china-flag

Leaked Documents Implicate NSA in Spying on China’s Huawei

Add Your Comments

Amid allegations the US National Security Agency had infiltrated its servers for the purpose of spying, network equipment supplier Huawei said it would condemn such tactics if they were true, according to reports.

On the weekend, The New York Times and German magazine SPIEGEL reported on leaked documents that implicate the NSA in trying to spy on Chinese politicians and firms including Huawei, a company thatprovides a lot of the infrastructure underpinning the internet and enterprise IT.

Huawei SVP and Global Cyber Security Officer John Suffolk told Reuters, “If the actions in the report are true, Huawei condemns such activities that invaded and infiltrated into our internal corporate network and monitored our communications.”

The China-based global company itself is the subject of scrutiny outside of China. For instance, the UK government has called for greater oversight of a Huawei cybersecurity center based in the UK, fearing it could pose a threat to national security. And Huawei is forbidden from broadband projects in the US and Australia.

Still, Huawei is making significant inroads to markets outside China. Web host LeaseWeb recently announced it would be bringing Huawei servers as an option for its dedicated hosting customers server product line along with Dell, HP and IBM servers. The company expects to pla a large role in cloud computing in the coming years, and estimates it will make $10 billion from its enterprise division by 2017.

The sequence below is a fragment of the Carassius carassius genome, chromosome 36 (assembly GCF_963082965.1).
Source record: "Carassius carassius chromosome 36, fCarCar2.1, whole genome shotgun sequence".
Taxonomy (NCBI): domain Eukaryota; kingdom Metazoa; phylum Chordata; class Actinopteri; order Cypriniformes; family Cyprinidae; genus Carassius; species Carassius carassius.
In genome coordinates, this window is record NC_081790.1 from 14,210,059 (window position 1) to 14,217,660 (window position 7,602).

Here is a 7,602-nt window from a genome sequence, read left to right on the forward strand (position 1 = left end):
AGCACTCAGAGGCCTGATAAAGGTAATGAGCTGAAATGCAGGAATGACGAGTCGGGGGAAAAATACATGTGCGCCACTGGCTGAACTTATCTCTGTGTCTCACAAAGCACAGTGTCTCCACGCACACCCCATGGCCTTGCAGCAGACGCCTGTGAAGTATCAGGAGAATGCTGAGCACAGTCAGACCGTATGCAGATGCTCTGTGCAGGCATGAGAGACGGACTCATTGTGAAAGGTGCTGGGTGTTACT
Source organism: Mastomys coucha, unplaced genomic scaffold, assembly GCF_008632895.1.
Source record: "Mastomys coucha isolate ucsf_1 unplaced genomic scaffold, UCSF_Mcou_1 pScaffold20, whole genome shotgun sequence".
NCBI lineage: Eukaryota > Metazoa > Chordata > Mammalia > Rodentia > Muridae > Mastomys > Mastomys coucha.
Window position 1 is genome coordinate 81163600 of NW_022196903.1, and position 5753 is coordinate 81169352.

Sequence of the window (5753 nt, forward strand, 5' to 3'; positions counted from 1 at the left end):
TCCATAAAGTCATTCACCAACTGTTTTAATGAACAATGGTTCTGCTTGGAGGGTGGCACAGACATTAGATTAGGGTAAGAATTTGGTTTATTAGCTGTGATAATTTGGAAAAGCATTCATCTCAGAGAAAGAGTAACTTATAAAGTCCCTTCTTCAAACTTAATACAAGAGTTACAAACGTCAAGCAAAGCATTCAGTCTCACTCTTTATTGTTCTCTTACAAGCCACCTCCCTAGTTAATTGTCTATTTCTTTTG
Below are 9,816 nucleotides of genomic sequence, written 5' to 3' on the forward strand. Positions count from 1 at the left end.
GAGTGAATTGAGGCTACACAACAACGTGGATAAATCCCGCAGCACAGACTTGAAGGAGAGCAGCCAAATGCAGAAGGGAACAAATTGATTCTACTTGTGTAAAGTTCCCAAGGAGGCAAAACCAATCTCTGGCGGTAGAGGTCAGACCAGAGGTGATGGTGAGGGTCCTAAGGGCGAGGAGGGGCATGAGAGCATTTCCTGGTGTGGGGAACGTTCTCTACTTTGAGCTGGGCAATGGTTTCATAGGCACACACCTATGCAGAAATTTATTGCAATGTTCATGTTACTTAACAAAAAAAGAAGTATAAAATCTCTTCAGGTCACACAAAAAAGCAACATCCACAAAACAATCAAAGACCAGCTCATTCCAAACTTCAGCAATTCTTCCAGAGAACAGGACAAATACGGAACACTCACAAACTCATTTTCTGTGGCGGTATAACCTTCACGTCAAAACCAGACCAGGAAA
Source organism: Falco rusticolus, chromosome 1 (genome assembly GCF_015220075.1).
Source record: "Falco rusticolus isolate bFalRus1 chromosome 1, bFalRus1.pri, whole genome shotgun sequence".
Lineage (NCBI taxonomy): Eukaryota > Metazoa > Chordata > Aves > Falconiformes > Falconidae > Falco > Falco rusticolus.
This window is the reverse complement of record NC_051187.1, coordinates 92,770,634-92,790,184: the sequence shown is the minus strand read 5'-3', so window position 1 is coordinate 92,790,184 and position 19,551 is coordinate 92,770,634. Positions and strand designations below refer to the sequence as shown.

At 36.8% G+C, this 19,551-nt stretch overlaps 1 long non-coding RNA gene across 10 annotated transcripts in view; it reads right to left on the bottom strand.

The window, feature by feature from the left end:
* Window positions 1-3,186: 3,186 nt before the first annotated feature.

Leaked documents reveal an NSA operation “Shotgiant” that was meant to uncover connections between Huawei and the Chinese People’s Liberation Army, as well as exploit Huawei technology through which to conduct computer and telephone surveillance on various targets.

The NYT report said the NSA gained access to servers located in Huawei’s Shenzhen headquarters, and accessed information on the routers and digital switches as well as the names of over 1,400 clients and internal training documents for engineers.

There was also evidence that the NSA was building cyber weapons.

Huawei hardware has come under scrutiny for having security weaknesses and potential back door ways to access servers. Still, many network engineers would say that one should assume that network equipment will have back doors or security compromises, so they should build networks where a vulnerability basically doesn’t matter.

Either way, spying on Huawei or other suppliers and their equipment sends a mixed message about the importance of trusting network infrastructure.

About the Author

David Hamilton is a Toronto-based technology journalist who has written for the National Post and other news outlets. He has covered the hosting industry internationally for the Web Host Industry Review with particular attention to innovative hosting solutions and the issues facing the industry. David is a graduate of Queen’s University and the Humber College School of Media Studies.

Add Your Comments

  • (will not be published)